Last week, I heard a talk by one of the world's top vaccine experts and he noted we're being very over-optimistic regarding the vaccine. Many of the technologies being tried have never been used or worked before. Yesterday's Philadelphia Inquirer (a good newspaper) portrayed an individual known as the "father of DNA vaccines" because he pioneered the technology over 30 years ago. However, the article also noted that zero safe & effective DNA vaccines have been created (hence, a DNA vaccine might work for covid, but just "might"). Even companies that have made vaccines for decades struggle to make them. Sometimes manufacturing of a vaccine stops for 1 to 2 years because some problem is happening. All are grown biologically, so diagnosing the problems are difficult (it's not like troubleshooting chemical synthesis). Sometimes trace impurities impact the microbes that make the vaccines. Trying to make enough of any vaccine for the world is really difficult. In addition, vaccines have to achieve an extremely high level of safety, much much more than drugs, because vaccines are given to healthy people. In addition, this vaccine would be given to those of every age - something that also presents safety challenges. I fully support all of the vaccine research. The good aspect is that the world is trying to create a vaccine so many ways, one may work. However, until that time we need enhanced use of masks & social distancing (following the lead of China, Korea & NZ). Notably in my country, the US, CDC just said the virus is spreading too fast to control. At least our Vice President is finally starting to support the use of masks (but the same news report noted he attended a choir practice where people didn't use masks, so he's not yet fully aware of the risks).
  6. 1 point
    How did it go @mungouk et al? You've put in so much effort - very inspiring.
  7. 1 point
    You need to click on the link I gave you, then click on the link there I mentioned, 海外手机号登录. At which point a box will open from which you can select the country code prefix of your mobile number. But before doing this, click on 免密码登录 at the top left, if you want to register with an SMS code instead of a password, your choice.
  8. 1 point
    Don't cha just hate it when you engage in some wordplay or such, then someone comes along and ruins it by trying to explain it to the masses?
  9. 1 point
    This typo (auto-correct?) actually works too!
  10. 1 point
    If anyone knows any rumours about Chinese border reopening, please let me know. I've been stuck in South Korea for more than 4 months now without anything on me, getting really depressed here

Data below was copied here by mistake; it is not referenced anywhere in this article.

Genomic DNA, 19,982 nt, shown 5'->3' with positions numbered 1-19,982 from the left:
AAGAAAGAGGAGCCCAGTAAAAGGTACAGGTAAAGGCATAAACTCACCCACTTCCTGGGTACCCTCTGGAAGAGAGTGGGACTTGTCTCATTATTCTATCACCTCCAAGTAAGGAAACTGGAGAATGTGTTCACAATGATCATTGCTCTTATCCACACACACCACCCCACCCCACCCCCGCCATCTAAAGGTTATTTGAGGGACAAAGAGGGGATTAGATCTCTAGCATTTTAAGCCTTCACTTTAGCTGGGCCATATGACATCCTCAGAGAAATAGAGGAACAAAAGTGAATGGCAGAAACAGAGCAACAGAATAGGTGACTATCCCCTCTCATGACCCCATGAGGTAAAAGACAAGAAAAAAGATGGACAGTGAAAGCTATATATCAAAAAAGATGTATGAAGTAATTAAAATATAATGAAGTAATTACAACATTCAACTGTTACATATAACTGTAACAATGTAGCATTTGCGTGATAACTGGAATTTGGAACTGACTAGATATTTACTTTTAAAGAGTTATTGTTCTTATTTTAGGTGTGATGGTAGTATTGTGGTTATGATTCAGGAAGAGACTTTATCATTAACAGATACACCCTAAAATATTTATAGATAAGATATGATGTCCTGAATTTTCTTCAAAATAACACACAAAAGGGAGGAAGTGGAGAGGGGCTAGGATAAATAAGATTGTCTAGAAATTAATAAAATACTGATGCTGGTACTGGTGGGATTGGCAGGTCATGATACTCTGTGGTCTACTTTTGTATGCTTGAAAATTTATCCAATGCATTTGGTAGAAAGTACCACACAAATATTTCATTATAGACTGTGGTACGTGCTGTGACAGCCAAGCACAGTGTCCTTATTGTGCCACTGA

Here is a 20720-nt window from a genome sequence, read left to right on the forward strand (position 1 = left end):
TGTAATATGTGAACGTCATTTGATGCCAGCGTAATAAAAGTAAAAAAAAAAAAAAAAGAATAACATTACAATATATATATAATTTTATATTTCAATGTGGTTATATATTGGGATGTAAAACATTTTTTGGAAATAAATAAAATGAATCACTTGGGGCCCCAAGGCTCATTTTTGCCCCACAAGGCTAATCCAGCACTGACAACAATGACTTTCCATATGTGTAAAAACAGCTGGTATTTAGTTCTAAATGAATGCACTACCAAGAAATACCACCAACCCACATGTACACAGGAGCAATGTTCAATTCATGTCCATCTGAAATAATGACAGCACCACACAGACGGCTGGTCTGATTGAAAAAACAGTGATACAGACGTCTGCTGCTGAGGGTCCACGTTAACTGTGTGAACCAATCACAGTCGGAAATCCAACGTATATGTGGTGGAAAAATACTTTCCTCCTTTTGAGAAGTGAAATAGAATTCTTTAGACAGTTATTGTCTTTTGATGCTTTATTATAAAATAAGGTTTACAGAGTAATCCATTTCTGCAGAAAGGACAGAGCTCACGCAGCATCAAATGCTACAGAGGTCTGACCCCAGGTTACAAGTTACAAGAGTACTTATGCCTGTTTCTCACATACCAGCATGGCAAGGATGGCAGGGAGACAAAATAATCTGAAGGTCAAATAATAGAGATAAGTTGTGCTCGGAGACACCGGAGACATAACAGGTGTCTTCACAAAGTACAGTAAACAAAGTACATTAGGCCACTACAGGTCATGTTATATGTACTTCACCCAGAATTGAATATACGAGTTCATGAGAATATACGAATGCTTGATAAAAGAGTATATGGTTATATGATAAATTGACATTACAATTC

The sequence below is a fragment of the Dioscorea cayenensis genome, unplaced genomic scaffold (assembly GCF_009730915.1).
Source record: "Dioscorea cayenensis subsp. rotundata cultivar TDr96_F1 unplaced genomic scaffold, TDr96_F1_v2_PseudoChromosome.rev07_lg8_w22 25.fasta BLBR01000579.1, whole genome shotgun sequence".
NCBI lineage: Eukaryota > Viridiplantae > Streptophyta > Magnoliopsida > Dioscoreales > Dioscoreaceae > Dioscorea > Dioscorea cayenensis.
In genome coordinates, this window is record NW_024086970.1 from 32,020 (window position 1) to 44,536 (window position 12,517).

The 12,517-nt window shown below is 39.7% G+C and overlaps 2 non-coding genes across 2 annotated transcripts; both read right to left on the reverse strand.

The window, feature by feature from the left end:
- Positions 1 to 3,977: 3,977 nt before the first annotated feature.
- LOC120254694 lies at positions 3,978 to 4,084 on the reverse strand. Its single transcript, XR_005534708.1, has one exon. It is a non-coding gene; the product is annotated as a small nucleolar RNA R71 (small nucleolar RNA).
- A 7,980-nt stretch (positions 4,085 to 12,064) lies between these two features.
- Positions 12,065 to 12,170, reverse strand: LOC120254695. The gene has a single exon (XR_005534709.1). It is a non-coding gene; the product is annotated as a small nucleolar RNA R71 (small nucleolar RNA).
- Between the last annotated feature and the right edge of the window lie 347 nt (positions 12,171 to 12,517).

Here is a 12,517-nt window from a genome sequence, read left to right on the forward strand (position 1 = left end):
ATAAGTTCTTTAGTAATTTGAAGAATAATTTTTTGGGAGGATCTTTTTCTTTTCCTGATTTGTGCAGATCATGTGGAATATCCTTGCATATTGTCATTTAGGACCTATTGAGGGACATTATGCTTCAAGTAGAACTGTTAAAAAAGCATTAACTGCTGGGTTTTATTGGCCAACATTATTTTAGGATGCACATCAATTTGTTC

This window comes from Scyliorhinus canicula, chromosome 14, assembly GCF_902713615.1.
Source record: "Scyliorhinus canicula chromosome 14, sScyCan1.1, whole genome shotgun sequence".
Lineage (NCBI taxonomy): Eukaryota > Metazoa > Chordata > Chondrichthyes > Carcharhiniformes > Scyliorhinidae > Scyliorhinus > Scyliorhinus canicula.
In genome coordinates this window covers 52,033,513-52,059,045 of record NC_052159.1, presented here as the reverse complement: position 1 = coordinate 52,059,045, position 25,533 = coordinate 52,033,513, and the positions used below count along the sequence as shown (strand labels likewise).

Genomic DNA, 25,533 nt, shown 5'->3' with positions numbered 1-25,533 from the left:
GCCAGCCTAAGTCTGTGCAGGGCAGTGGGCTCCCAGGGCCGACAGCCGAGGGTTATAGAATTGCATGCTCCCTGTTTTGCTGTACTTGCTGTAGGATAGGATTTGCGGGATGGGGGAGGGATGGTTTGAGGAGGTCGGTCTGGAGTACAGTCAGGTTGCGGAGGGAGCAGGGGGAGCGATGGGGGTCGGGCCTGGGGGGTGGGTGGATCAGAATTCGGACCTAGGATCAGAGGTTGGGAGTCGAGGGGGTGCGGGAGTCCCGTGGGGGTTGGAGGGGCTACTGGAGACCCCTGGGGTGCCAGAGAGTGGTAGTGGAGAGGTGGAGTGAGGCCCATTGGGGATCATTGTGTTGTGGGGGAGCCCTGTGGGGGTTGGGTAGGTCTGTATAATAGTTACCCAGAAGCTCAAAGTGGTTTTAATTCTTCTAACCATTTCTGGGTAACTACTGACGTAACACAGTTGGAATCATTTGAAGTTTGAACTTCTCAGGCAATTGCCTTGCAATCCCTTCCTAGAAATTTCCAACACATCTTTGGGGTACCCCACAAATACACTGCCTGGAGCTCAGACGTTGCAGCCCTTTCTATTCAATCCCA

11. 1 point
    I've posted these before (somewhere), but here are the marking guidelines for HSK exams, levels 1-6: http://www.chinesetest.cn/userfiles/file/HSK-pingfen.pdf Specifically for the HSK 5 "write a short essay" bit (写短文), questions 99 and 100 it says: 4.写短文 HSK(五级)中有“写短文”题。我们分第 99 题和第 100 题来介绍。 第 99 题 0 分:空白。 低档分:未全部使用 5 个词语,内容不连贯,有语法错误; 有较多错别字。 中档分:内容连贯且合逻辑,有语法错误; 内容连贯且合逻辑,有少量错别字; 内容连贯且合逻辑,篇幅不够。 高档分:5 个词语全部使用,无错别字,无语法错误,内容丰富、连贯且合逻辑。 第 100 题 0 分:空白。 低档分:内容与图片相关性不大; 内容不连贯,有语法错误; 有较多错别字。 中档分:内容与图片相关且合逻辑,有语法错误; 内容与图片相关且合逻辑,有少量错别字; 篇幅不够。 高档分:内容与图片相关,无错别字,无语法错误,内容丰富、连贯且合逻辑。 注:本题以描述为主。我们尽量选那种适合描述的图片,考生基本不需要进 行议论;考生如果侧重议论,也不会影响其成绩。因为评分员关注的是汉语表达 的规范与流畅,而非立意、见识的高下
  12. 1 point
    By the way - just in case anyone is interested . my approach to the last written question was wrong.I've been told this evening that you are meant to write clearly about what you see in the picture - so I just started making stuff up about a father talking to his son while fishing. This seems to be wrong. Also you don't have to use very advanced language - you just have to try not to make any mistakes....so maybe I should have said 父亲和儿子正在钓鱼。儿子抓到一条鱼 , 儿子把钓竿从水里拿出来... (actually not sure if my chinese is fully correct there - but it's more about that type of thing). Can anyone with decent chinese give an example about what is a good answer to this? The picture was just a father and son, holding holding a fishing rod with a fish on the end.
  13. 1 point
  14. 1 point
    They are useful for everything. Sound quality has remained excellent. Have not noticed any deterioration in the 3 or 4 years I have owned them. I bought a new pair a month ago, here in the US, a different brand by a competing Shenzhen company (Treks is also a Shenzhen company.) These are called Vidon F!. Got them from Amazon.' https://www.amazon.com/gp/product/B07PRDZZRX/ref=ppx_yo_dt_b_asin_title_o09_s00?ie=UTF8&psc=1 I just now noticed that there are quite a few online reviews and discussion of their pros and cons. I sometimes use mine in the car when I want to retain some awareness of what else is going on around me for safety reasons. I listen to long books on tape (Audible dot com.) Radio on the back roads of NE Texas is almost exclusively bible-thumping preachers and cowboy beer-drinking laments ("If my pickup was a horse, I would have shot it by now.")